WA's unique method of calculating blood alcohol levels favours drink-drivers and should be scrapped, research concludes.
The back-calculation process potentially reduces a drink-driver's blood alcohol level and can mean a lesser penalty.
WA is the only Australian State that back-calculates blood alcohol levels from evidentiary tests.
The policy is based on the premise that a driver's alcohol content will be on the rise when stopped for a roadside breath test and the evidentiary test either on a booze bus or at a police station will be higher than the actual alcohol level when driving.
To account for this presumed increase, evidentiary blood alcohol levels are back-calculated to the driver's last "time of drink".
Typically blood alcohol levels rise 0.016/100ml an hour for two hours then fall at the same rate.
A recent Curtin-Monash Accident Research Centre report found that of 114 drivers who recorded an illegal alcohol level at a roadside RBT, 26 were not charged with drink-driving.
Among the rest, 65 drivers faced a reduced drink-driving charge because of the back- calculation process.
Further analysis of 46 drivers who blew over the limit found 11 escaped a compulsory immediate disqualification because their initial blood alcohol levels of 0.11, 0.09 and 0.08 were all back- calculated to 0.07.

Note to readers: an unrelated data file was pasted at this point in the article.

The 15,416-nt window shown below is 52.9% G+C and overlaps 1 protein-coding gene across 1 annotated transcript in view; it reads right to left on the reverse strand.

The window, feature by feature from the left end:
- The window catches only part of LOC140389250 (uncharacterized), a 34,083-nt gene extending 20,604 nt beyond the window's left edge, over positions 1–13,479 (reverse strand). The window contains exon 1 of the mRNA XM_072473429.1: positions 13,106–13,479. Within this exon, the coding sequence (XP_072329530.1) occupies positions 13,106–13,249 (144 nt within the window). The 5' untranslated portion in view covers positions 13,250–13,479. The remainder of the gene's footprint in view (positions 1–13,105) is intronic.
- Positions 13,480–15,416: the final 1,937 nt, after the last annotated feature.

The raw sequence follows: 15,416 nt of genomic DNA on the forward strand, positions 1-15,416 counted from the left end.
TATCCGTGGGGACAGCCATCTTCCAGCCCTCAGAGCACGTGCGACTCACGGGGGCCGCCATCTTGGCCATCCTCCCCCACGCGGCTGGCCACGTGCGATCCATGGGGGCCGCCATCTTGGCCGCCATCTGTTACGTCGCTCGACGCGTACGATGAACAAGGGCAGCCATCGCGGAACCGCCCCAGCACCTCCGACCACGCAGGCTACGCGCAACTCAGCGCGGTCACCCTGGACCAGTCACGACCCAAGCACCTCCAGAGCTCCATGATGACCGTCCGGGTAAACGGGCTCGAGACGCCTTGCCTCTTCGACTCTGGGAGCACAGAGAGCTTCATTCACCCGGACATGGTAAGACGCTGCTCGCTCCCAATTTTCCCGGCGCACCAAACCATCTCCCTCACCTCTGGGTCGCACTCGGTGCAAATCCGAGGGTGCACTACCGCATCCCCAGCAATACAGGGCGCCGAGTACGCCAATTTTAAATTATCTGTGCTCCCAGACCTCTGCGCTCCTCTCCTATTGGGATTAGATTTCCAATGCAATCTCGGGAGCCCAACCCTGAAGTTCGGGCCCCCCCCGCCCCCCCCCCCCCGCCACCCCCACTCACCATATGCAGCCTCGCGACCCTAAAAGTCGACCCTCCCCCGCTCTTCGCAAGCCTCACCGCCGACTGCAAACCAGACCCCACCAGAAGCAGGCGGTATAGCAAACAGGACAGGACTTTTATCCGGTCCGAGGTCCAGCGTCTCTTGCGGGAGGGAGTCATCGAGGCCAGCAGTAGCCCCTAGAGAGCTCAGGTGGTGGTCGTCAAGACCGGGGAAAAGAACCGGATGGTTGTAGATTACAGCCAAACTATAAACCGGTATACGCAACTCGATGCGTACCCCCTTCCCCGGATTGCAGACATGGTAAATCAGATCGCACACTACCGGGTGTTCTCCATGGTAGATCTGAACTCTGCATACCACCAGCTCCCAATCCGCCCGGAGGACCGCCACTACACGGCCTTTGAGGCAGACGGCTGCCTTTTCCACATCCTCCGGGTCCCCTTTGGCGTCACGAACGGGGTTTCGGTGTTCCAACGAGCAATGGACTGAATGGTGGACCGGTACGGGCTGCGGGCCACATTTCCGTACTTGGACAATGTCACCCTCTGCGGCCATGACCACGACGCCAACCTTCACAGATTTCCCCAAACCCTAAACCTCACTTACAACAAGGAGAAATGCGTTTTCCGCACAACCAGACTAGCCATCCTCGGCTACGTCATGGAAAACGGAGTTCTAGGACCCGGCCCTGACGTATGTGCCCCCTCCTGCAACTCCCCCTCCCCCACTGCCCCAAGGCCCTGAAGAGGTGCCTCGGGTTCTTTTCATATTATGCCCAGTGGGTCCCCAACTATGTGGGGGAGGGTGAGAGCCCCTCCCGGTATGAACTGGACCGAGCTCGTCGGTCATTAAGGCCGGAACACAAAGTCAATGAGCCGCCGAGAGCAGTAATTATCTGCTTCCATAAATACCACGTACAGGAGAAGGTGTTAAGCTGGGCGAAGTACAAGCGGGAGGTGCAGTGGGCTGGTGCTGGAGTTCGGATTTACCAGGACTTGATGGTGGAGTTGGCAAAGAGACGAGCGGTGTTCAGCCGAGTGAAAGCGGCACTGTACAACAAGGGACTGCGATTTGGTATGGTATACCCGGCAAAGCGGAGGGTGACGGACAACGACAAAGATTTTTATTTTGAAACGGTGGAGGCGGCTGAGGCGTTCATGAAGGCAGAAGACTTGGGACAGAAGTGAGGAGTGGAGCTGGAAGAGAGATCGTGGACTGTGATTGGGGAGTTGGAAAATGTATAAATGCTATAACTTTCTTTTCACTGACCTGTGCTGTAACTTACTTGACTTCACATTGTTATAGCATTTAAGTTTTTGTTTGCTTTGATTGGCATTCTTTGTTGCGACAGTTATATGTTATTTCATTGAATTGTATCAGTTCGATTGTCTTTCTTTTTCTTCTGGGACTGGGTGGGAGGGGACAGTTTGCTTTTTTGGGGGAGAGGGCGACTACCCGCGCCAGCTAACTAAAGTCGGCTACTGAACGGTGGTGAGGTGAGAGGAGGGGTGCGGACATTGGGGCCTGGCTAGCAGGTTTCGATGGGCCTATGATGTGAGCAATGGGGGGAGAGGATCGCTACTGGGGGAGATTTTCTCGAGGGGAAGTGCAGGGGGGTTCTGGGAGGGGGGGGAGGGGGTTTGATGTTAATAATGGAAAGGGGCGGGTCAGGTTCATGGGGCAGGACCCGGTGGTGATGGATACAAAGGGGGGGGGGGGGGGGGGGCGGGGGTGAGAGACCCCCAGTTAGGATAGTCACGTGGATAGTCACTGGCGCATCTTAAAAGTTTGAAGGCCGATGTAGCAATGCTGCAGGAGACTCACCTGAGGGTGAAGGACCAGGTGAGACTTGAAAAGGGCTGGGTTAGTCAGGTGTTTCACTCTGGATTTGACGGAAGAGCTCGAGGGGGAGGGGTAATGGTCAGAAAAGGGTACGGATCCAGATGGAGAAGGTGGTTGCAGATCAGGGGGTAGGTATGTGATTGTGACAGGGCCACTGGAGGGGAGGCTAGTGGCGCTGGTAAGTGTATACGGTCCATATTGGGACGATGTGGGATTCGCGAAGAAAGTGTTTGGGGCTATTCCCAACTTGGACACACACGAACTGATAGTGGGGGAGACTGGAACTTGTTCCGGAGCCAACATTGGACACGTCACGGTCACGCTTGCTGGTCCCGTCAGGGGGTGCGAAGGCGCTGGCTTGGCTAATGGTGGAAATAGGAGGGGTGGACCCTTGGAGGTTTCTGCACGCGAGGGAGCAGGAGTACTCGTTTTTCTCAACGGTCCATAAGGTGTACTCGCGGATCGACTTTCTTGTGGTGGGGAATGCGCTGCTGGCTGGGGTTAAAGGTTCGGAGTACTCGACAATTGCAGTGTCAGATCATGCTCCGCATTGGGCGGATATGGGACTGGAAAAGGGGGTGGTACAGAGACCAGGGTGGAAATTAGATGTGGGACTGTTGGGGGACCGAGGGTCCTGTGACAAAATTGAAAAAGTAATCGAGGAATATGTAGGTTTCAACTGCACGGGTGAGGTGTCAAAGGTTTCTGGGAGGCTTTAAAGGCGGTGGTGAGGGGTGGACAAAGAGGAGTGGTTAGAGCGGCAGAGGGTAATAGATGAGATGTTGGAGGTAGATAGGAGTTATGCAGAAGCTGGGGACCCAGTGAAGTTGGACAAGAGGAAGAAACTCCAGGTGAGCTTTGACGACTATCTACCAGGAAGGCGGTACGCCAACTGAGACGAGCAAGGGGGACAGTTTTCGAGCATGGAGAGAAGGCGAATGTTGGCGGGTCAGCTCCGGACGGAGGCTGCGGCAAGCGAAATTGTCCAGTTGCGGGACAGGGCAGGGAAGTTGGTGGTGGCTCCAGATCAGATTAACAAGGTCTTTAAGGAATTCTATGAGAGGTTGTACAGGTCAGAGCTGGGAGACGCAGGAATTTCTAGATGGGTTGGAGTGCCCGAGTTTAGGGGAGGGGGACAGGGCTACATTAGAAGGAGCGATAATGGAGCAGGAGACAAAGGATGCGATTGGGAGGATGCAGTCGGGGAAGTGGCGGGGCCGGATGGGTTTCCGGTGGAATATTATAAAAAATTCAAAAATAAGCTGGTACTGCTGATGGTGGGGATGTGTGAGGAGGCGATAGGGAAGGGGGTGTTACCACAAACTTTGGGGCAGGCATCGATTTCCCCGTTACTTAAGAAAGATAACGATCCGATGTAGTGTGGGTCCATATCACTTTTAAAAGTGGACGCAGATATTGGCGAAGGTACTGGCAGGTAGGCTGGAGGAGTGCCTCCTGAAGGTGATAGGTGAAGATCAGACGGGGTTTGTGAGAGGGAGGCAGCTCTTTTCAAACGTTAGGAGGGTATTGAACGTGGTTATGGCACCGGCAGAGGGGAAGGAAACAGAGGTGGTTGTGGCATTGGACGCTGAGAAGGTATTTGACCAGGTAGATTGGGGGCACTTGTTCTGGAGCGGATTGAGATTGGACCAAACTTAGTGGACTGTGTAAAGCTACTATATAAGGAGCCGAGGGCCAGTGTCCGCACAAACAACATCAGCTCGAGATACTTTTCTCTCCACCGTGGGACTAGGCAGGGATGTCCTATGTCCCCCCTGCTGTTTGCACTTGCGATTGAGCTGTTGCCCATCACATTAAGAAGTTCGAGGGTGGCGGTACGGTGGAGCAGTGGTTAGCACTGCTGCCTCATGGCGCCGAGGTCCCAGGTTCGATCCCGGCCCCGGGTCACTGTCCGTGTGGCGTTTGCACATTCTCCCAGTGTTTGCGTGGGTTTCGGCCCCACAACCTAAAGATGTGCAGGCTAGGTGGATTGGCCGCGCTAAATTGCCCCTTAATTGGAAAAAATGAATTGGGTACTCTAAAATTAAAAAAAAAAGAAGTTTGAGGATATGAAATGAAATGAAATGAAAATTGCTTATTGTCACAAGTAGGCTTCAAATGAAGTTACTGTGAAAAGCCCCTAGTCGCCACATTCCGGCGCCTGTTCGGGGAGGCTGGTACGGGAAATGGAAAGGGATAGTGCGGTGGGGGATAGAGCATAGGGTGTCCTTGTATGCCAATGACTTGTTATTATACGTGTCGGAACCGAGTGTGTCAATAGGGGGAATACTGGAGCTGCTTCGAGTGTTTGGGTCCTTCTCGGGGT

Lead author Monash University research fellow Belinda Clark said back-calculation did not achieve its desired aim and should be axed.
She found the logic behind the calculation was only applicable for 28 per cent of those who blew over the limit.
Ms Clark said though few people would actively try to exploit back-calculation, it needed reviewing.
"For most people, back-calculation doesn't warrant its application," she said.
Police Minister Liza Harvey said the Government would consider changing back-calculating alcohol levels if it received advice from WA Police and the Road Safety Council.
"At this stage I have not received any recommendations from the council on this matter," she said.
Road Safety Council chairman Murray Lampard said findings in the report that identified a reduction in the proportion of drivers detected with illegal blood alcohol levels were encouraging.
He declined to comment on back calculations.